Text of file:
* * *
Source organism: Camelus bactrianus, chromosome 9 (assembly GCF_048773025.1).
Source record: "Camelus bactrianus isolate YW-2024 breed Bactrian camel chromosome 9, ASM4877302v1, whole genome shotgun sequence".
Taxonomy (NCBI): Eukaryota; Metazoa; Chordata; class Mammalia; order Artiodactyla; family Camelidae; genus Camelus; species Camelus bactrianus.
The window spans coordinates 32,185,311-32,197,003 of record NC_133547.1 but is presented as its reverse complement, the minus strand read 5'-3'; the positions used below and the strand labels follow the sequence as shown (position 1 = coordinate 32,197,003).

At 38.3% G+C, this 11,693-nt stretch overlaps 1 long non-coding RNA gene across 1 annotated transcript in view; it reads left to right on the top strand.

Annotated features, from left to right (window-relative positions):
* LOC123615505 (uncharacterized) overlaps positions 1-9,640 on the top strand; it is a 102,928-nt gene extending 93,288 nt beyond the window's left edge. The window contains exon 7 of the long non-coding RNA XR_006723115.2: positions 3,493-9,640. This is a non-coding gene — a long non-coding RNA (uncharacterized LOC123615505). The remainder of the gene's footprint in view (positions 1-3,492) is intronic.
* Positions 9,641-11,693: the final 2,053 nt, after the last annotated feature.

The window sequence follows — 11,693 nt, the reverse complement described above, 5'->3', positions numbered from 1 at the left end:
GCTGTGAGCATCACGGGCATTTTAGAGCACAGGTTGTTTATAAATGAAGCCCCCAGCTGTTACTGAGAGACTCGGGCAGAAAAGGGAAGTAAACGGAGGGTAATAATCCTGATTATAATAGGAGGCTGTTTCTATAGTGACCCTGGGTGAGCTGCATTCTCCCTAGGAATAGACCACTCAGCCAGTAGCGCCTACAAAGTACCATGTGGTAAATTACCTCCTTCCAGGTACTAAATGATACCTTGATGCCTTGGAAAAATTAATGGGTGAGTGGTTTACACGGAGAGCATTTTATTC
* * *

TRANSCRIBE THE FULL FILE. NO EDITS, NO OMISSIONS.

Source organism: Camelus bactrianus, chromosome 9 (assembly GCF_048773025.1).
Source record: "Camelus bactrianus isolate YW-2024 breed Bactrian camel chromosome 9, ASM4877302v1, whole genome shotgun sequence".
Taxonomy (NCBI): Eukaryota; Metazoa; Chordata; class Mammalia; order Artiodactyla; family Camelidae; genus Camelus; species Camelus bactrianus.
The window spans coordinates 32,185,311-32,197,003 of record NC_133547.1 but is presented as its reverse complement, the minus strand read 5'-3'; the positions used below and the strand labels follow the sequence as shown (position 1 = coordinate 32,197,003).

At 38.3% G+C, this 11,693-nt stretch overlaps 1 long non-coding RNA gene across 1 annotated transcript in view; it reads left to right on the top strand.

Annotated features, from left to right (window-relative positions):
* LOC123615505 (uncharacterized) overlaps positions 1-9,640 on the top strand; it is a 102,928-nt gene extending 93,288 nt beyond the window's left edge. The window contains exon 7 of the long non-coding RNA XR_006723115.2: positions 3,493-9,640. This is a non-coding gene — a long non-coding RNA (uncharacterized LOC123615505). The remainder of the gene's footprint in view (positions 1-3,492) is intronic.
* Positions 9,641-11,693: the final 2,053 nt, after the last annotated feature.

The window sequence follows — 11,693 nt, the reverse complement described above, 5'->3', positions numbered from 1 at the left end:
GCTGTGAGCATCACGGGCATTTTAGAGCACAGGTTGTTTATAAATGAAGCCCCCAGCTGTTACTGAGAGACTCGGGCAGAAAAGGGAAGTAAACGGAGGGTAATAATCCTGATTATAATAGGAGGCTGTTTCTATAGTGACCCTGGGTGAGCTGCATTCTCCCTAGGAATAGACCACTCAGCCAGTAGCGCCTACAAAGTACCATGTGGTAAATTACCTCCTTCCAGGTACTAAATGATACCTTGATGCCTTGGAAAAATTAATGGGTGAGTGGTTTACACGGAGAGCATTTTATTC